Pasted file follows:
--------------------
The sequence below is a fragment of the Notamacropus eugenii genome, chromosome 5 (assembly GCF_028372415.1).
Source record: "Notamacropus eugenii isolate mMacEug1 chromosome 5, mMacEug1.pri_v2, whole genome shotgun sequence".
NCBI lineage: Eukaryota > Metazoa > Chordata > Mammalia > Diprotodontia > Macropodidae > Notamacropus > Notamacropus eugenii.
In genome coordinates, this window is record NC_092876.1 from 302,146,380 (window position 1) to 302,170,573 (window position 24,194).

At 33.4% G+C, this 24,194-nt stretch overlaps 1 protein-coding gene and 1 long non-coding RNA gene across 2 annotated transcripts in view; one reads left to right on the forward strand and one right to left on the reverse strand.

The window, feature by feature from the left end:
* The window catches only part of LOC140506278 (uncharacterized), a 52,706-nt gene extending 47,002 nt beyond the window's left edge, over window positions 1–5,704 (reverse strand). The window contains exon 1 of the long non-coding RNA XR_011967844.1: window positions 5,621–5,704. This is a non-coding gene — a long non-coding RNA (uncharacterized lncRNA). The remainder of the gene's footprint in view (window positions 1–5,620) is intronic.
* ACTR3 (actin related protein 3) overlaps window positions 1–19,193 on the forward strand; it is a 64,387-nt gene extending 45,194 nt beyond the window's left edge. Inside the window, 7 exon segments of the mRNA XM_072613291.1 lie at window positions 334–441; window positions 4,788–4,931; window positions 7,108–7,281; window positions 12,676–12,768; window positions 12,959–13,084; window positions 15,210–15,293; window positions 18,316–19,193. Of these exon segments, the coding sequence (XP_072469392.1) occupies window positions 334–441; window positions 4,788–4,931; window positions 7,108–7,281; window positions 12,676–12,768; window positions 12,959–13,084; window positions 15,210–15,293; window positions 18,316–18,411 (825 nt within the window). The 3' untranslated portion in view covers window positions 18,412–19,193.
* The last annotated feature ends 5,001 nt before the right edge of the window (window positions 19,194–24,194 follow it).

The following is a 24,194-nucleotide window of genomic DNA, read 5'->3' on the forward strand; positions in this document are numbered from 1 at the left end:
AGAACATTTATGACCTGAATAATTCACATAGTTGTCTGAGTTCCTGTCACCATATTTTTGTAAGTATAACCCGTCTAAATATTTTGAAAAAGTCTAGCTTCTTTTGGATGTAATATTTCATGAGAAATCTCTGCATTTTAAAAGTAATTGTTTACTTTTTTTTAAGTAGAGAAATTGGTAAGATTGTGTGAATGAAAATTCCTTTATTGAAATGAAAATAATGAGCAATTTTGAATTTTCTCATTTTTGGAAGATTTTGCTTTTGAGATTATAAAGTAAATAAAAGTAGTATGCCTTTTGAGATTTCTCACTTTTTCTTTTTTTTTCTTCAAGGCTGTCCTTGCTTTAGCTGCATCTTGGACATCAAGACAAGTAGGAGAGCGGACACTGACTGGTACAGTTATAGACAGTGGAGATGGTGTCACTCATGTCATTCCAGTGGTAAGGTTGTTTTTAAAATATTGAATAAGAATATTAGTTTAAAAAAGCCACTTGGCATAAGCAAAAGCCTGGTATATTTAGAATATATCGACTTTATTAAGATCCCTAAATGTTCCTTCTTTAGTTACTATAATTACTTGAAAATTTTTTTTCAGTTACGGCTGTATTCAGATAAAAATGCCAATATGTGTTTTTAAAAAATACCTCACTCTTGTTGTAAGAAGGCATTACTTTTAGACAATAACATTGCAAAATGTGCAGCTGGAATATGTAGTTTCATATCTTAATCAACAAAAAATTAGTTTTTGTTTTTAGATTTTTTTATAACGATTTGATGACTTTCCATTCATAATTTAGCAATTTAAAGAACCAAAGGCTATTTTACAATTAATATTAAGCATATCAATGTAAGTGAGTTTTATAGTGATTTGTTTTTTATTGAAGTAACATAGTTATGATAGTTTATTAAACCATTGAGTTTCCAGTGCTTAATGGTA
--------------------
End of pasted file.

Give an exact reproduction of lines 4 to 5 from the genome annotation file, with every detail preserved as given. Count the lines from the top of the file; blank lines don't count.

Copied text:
In genome coordinates, this window is record NC_092876.1 from 302,146,380 (window position 1) to 302,170,573 (window position 24,194).

At 33.4% G+C, this 24,194-nt stretch overlaps 1 protein-coding gene and 1 long non-coding RNA gene across 2 annotated transcripts in view; one reads left to right on the forward strand and one right to left on the reverse strand.